Many Pennsylvania workers use welding as a part of their jobs. They need to understand that welding involves the possible exposure to any number of toxic metals and gas byproducts. These toxic byproducts are produced with all types of welding. Potentially harmful gases that may be released during welding include carbon dioxide, argon, nitrogen, carbon monoxide and hydrogen fluoride. Additionally, workers may also be exposed to metals, including aluminum, beryllium, manganese, lead and arsenic.
The Occupational Safety and Health Administration warns that exposure to these gas and metal byproducts can lead to serious health problems. Workers who are exposed to the fumes produced by welding for a short period of time, may suffer from irritation to their throat, nose and eyes, dizziness and nausea. Exposures that happen over longer periods of time may result in cancer of the urinary tract, lungs and larynx.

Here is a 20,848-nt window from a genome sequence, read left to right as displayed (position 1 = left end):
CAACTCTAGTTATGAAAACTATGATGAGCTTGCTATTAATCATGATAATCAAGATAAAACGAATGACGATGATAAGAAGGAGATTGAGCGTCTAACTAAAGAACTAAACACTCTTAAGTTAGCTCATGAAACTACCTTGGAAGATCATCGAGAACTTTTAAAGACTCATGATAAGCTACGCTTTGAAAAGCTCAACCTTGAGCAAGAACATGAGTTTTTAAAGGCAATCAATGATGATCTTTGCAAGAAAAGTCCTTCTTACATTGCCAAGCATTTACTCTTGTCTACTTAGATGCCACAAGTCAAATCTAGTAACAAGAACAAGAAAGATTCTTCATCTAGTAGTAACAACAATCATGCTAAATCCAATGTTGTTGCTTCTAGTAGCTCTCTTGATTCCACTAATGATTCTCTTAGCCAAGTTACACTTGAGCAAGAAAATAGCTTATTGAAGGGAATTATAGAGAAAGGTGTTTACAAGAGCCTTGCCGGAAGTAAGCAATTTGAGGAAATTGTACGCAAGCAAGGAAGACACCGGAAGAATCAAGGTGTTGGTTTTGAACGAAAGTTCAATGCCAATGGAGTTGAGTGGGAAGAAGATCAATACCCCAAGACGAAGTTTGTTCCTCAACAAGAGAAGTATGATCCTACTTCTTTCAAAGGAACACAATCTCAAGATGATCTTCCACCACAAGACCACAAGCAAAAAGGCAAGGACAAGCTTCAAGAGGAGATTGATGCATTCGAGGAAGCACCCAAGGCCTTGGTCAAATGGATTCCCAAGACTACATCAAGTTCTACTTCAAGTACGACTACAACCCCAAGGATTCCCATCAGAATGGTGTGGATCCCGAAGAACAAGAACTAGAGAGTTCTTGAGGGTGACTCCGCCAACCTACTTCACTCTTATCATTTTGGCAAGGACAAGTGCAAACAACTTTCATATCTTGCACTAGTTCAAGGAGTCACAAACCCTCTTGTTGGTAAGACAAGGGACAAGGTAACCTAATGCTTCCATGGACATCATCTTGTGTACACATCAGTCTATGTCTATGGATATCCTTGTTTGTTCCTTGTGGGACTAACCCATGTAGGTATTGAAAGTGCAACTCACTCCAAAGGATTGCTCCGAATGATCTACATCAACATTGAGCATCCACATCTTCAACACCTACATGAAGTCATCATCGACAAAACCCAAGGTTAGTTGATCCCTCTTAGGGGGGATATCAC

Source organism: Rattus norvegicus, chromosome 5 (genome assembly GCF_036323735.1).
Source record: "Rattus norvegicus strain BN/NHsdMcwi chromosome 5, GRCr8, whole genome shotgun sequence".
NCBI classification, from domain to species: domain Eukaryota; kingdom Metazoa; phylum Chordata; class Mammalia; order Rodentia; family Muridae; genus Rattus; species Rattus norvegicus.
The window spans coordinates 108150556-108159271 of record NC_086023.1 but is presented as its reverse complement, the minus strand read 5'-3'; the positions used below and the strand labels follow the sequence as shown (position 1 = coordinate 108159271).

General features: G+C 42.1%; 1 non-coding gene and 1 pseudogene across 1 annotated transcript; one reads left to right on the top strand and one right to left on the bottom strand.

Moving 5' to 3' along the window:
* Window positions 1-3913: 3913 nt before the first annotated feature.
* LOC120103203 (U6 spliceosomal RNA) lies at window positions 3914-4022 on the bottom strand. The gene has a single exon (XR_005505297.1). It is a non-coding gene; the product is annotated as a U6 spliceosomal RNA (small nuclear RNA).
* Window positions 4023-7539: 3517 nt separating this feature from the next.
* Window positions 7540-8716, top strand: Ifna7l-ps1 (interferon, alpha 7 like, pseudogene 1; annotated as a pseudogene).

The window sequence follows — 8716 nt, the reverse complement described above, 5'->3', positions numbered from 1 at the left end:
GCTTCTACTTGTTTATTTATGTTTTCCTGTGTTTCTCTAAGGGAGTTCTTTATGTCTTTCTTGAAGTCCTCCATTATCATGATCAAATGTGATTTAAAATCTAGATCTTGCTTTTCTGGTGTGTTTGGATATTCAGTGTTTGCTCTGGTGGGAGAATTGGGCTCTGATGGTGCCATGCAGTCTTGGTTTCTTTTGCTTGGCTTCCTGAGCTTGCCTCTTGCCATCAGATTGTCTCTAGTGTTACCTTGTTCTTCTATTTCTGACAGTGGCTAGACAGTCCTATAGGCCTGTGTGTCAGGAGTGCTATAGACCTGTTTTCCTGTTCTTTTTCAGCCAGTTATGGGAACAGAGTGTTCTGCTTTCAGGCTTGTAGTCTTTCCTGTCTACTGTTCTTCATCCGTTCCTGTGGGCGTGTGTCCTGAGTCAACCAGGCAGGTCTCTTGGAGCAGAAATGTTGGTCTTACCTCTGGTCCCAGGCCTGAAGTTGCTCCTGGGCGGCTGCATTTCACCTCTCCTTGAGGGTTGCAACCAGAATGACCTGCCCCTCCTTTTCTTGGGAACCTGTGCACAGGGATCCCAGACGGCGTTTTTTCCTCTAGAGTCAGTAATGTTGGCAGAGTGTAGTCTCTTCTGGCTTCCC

The agency’s recommendations include that employers offer training so that welders understand the risks involved with welding. All work surfaces should be cleaned frequently to prevent the buildup of toxic substances. Workers should never weld without using the proper respiratory equipment, and employers should make certain that indoor welding is only completed in areas that have local exhaust ventilation systems installed. Confined-space welding should be avoided, and when workers are welding outdoors, they should try to remain upwind of any fumes that are produced.
Although workers’ compensation is commonly associated with on-the-job injuries, benefits can also be provided to a worker who contracts an occupational illness resulting from toxic exposure. As the connection between the illness and working conditions may be difficult to demonstrate, those who are in this position may want to have the assistance of an attorney when preparing and submitting their claims.